The San Francisco Mimen Troupe
WABX & The U of Detroit present in Detroit
Fri., Nov. 13, Sat., Nov. 14
The University of Detroit
Student Union Ballroom
Tickets Available at the Door
NEWS PHONE: 764-0552
BUSINESS PHONE: 764-0554
Wednesday, November 11, 1970
ANN ARBOR, MICHIGAN
n e -wsbriefs
By The Associated Press
THE FEDERAL RESERVE BOARD pared its discount rate
from 6 per cent to 5% per cent yesterday in a move it said
reflects a general downward trend in interest rates.
While some viewed the cut as only a symbolic or technical action,
the decision is likely to lead to a decrease in the prime interest
rate, the amount Federal banks charge their biggest customers.
The move, less a stimulative than a following action, appears to
indicate a feeling by the board that inflation has been dampened
in recent months.
* * *
THE VATICAN announced yesterday that it has established
diplomatic relations with the European Common Market and
its other components.
The Holy See named a nuncio, or ambassador, to the community
composed of the market, the Coal and Steel community and the
Atomic Energy Union.
Archbishop Itino Cardinale will be the envoy following "the life
and activity of institutions which promote collaboration between
states in view of the supreme good of peace, and moral, cultural
and economic progress."
* *- *
WASHINGTON LT) - Secretary of Defense Melvin R.
Laird moved yesterday to provide the National Guard and
Reserves with more riot-control training and protective
equipment such as face masks, flack vests and wooden
Although the stated purpose is to reduce the risk of
injury to guardsmen in civil disturbances, Pentagon officials
made clear the action aims also at minimizing the much-
criticized use of firearms by guardsmen on riot-control duty.
Such criticism reached a cres-9
TOWARD AN UNDERSTANDING
An informal seminar
open to all interested persons
NOVEMBER 12, THURSDAY:
THE HOMOPHILE MOVEMENT IN THE U.S.
GUILD HOUSE, 802 MONROE ST.-7 P.M.
SPONSORED BY: THE OFFICE OF RELIGIOUS AFFAIRS
2282 S.A.B. 764-7442
THE JUSTICE DEPARTMENT yesterday continued i ts
crackdown on reciprocal purchase agreements in the steel industry
with an antitrust suit against Bethlehem Steel Corp.
The suit against the nation's number two steel producer charges
Bethlehem with violating the Sherman Anti-trust Act by "entering
into combinations with various suppliers since 1956 in order to
restrain trade by reciprocal purchases."
* . .
1ST LT. WILLIAM CALLEY, JR. won the right at a prelimin-
ary court-martial hearing yesterday to argue that any massacre
at My Lai was the result of orders from superior officers.
The prosecution asked that the defense be barred from citing any
orders Calley might have received from his company commander,
Capt. Ernest L. Medina, who also faces court-martial in connection
with the My Lai incident.
THE OHIO GRAND JURY which investigated the Kent State
disorders never saw an important Justice Department report, re-
ported the Akron Beacon Journal yesterday.
Special prosecutor Robert Balyeat told the Beacon Journal that
the grand jury was not given the report, because it is "not normally
the practice to present to a grand jury conclusions of other persons.''
The Justice Department memorandum said that there was reason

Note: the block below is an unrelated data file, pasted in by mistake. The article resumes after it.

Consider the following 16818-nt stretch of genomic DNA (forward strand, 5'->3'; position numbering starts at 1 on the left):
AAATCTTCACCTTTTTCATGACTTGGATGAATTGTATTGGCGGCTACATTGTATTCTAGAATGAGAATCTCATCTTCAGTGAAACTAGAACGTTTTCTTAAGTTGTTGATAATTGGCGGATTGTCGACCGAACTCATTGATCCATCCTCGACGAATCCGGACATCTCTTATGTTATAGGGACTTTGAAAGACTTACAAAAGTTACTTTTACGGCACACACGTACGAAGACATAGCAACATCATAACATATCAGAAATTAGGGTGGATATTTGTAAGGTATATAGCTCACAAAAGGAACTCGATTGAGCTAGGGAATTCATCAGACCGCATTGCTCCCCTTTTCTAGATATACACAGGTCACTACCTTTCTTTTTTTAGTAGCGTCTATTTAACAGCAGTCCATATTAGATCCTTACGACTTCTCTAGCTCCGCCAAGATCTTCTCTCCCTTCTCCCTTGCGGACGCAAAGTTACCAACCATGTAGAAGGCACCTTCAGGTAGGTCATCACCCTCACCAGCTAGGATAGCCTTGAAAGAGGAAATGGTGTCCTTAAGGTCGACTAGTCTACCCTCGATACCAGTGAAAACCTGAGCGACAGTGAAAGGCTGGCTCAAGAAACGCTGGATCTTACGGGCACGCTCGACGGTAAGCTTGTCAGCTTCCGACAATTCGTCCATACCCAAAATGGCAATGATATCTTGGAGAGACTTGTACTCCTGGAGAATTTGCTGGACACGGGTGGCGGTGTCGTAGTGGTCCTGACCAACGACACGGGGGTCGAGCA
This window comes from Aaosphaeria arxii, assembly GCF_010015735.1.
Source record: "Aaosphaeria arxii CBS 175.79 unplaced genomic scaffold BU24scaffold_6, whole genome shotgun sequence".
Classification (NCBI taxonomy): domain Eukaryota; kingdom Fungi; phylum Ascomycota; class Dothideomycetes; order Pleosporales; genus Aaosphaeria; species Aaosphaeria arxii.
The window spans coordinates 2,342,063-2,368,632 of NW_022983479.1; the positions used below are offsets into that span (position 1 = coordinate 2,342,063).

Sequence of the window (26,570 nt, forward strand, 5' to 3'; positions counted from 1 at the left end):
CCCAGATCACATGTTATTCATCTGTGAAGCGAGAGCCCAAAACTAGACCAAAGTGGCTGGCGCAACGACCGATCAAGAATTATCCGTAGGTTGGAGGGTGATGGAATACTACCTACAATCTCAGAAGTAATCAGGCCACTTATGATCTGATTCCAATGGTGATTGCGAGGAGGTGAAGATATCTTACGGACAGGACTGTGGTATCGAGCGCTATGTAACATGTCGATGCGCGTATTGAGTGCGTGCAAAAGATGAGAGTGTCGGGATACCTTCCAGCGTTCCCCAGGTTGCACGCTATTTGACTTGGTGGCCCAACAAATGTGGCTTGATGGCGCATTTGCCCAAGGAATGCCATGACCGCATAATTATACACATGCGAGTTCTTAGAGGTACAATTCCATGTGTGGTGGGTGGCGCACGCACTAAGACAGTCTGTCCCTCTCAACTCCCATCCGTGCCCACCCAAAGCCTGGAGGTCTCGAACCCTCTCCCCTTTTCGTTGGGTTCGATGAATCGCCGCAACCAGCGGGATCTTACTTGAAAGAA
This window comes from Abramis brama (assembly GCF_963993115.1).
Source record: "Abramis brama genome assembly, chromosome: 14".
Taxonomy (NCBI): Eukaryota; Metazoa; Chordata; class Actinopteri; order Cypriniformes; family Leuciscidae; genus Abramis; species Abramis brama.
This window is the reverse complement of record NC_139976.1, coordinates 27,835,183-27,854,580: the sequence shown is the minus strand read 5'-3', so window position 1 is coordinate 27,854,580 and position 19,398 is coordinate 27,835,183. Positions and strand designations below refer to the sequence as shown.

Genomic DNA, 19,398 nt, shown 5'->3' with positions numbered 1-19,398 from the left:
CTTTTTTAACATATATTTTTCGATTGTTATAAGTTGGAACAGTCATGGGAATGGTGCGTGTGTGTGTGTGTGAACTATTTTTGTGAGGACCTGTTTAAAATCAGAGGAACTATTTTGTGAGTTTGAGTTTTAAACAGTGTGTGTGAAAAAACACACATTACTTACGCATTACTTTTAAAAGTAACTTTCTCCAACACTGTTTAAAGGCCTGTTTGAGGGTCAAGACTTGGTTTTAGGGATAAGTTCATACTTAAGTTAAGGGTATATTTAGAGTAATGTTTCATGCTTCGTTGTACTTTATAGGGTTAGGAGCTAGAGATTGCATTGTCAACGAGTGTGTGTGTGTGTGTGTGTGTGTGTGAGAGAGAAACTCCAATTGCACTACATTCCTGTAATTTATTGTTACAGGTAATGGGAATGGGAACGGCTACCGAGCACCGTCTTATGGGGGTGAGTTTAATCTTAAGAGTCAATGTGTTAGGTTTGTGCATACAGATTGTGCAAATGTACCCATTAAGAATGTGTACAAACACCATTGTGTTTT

to believe that Ohio National Guardsmen fabricated their story of
self-defense after four students were fatally shot and nine wounded
in a May 4 confrontation between guardsmen and anti-war protesters.
A SOVIET DESTROYER collided Monday night with the
aircraft carrier Ark Royal, Britain's biggest warship, top English
defense officials said yesterday.
The Defense Ministry withheld all details of the collision pend-
ing a naval board inquiry but disclosed that the carrier engines were
full astern at time of impact - an indication she was trying to
Two Soviet crewmen were thrown overboard and are still missing
in the Eastern Mediterranean, where Britain was holding naval
exercises under the watchful eyes of Soviet ships.
READ DAILY CLASSIFIEDS
to be gven
Nov. 20th and 21st
444 Mason Hall
>:::: Deadline Nov. 12th
Picketers cheer in Pontiac
A group of strikers at Pontiac Motor Division cheer the announce-
ment yesterday that a tentative working conditions agreement has
been reached for some 14,000 workers. It is one of the largest
local settlements since the UAW strike began in September.
DEMANDS WAGE HIKES:
Rail union head sets
Dec. strike deadine
cendo after the confrontation last
May at Kent State University in
which four students were shot fat-
ally and nine wounded in a clash
with Ohio guardsmen.
"If the guardsmen are trained
and protected, they will be less
likely to react in certain extreme
ways out of fears," Pentagon
spokesman Jerry W. Friedheim re-
plied when asked whether the ac-
tion was in direct response to the
Kent State incident.
He said Laird would ask the
Senate next week to add $20 mil-
lion to the military appropriations
bill already passed by the House
to pay for the extra training and
Laird's action will mean extra
drill for about 320,000 men in
guard and reserve units with civil
disturbance missions, mostly in
the nation's urban areas. These
guardsmen now receive 33 hours of
If Congress approves the Pent-
agon request, the guard will be
supplied with 140,000 face masks
and batons and 130,000 protective
The guard will receive. also
greater quantities of riot-control
equipment, including shot guns,
anti-sniper rifles, public address
systems, floodlights, radios a n d
"It is my policy," Laird declared,
"that the members of the Na-
tional Guard engaged in helping to
restore and maintain safety and
order will be in the best possible
position to exercise their duties
with minimum risk of injury."
ANKARA, Turkey (P) - Two
American generals whose small
plane flew by error to the Soviet
Union Oct. 21 returned to An-
kara yesterday b u t they main-
tained silence on how they landed
in Soviet Armenia.
T h e incident, which threw a
chill into Soviet-U.S. relations,
occurred when a light plane car-
rying the two generals drifted off
course and landed in Soviet Ar-
The two were held. for two